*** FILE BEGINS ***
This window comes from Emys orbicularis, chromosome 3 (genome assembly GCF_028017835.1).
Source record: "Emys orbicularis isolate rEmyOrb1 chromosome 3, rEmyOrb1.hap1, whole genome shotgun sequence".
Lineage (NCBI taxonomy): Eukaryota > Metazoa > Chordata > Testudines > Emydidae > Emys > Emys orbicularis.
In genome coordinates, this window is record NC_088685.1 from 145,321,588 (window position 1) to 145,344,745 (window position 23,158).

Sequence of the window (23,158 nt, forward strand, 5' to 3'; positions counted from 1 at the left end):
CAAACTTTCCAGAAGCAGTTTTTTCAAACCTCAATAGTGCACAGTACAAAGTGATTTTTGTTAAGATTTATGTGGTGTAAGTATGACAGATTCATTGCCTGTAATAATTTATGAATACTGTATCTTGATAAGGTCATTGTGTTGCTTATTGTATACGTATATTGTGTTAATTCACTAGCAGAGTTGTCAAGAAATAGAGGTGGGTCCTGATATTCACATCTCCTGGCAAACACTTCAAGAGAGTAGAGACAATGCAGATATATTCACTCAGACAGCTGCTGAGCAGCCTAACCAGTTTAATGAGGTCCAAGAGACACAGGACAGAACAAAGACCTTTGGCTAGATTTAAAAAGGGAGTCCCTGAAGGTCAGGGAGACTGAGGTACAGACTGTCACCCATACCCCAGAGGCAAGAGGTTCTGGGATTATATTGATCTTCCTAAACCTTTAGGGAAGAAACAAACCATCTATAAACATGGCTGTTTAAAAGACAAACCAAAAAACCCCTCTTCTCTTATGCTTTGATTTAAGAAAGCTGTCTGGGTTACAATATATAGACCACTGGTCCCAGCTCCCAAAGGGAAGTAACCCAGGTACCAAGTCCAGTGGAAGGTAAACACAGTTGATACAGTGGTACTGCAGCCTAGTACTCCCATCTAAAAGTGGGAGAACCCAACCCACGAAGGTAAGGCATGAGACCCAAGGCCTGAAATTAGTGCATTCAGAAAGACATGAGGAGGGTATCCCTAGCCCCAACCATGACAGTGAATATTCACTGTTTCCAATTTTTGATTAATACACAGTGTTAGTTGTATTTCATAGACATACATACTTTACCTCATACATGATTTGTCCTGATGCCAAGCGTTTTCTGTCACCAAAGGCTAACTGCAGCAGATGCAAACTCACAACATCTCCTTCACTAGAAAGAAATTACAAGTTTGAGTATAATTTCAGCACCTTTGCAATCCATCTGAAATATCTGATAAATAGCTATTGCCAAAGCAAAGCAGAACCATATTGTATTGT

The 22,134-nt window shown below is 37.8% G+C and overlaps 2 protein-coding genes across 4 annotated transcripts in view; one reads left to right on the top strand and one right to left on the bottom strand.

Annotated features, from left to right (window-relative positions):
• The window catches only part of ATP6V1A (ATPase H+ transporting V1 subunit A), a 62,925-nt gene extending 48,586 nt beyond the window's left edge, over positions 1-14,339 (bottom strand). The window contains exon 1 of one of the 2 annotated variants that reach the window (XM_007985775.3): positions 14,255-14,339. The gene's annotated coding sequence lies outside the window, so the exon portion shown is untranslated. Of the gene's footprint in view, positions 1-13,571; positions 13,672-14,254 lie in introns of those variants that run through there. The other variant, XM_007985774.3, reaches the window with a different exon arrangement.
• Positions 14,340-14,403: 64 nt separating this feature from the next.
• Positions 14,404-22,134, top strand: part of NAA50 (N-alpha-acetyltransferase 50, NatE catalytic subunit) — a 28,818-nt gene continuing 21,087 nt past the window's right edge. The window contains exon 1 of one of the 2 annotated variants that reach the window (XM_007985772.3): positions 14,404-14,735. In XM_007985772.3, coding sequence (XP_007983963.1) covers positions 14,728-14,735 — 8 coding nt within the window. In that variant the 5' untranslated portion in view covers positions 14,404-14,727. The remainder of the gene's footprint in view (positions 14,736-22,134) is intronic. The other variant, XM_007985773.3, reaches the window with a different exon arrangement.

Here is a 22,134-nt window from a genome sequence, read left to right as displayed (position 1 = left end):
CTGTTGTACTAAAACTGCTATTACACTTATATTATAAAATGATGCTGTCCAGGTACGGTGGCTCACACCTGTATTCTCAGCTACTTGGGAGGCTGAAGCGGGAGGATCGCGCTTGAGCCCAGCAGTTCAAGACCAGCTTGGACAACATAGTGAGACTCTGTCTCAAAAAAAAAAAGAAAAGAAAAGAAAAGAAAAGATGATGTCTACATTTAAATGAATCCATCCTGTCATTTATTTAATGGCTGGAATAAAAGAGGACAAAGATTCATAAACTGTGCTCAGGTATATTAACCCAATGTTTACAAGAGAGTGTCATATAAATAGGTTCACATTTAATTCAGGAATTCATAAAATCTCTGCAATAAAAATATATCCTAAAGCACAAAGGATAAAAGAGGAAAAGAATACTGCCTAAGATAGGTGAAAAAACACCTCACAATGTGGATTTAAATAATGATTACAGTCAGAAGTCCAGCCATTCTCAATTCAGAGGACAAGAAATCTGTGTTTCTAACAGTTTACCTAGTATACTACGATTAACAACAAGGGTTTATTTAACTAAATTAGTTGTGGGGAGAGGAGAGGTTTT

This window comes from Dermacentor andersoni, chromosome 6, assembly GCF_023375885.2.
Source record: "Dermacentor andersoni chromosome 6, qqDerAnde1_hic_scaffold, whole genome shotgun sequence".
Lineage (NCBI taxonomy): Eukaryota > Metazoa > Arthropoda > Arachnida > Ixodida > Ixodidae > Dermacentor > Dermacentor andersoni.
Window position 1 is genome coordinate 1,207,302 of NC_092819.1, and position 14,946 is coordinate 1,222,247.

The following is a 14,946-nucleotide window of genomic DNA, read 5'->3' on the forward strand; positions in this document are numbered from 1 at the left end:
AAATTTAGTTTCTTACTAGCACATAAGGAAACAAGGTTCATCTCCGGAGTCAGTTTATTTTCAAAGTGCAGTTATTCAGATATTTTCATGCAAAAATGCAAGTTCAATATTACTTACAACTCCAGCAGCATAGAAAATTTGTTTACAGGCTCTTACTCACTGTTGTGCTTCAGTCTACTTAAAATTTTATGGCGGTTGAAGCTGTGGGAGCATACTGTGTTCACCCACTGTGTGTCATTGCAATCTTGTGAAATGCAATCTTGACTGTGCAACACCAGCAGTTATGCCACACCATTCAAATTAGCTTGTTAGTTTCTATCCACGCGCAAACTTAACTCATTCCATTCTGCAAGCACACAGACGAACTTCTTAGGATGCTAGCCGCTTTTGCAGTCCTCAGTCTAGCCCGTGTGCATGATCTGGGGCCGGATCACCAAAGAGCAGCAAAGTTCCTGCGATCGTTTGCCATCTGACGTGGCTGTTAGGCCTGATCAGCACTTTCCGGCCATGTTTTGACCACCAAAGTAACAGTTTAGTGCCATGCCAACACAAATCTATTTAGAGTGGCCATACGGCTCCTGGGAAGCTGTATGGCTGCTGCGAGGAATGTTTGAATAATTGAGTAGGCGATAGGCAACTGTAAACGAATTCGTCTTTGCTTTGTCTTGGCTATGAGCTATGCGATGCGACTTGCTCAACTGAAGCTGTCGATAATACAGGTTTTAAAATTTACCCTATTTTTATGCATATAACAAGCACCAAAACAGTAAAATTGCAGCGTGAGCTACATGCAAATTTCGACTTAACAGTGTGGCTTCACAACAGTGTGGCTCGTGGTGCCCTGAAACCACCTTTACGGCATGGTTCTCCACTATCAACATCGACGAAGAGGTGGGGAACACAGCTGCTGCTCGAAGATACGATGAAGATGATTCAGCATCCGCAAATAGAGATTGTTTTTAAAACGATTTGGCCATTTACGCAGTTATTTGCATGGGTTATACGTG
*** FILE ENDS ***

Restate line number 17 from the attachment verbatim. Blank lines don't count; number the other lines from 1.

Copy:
Window position 1 is genome coordinate 1,207,302 of NC_092819.1, and position 14,946 is coordinate 1,222,247.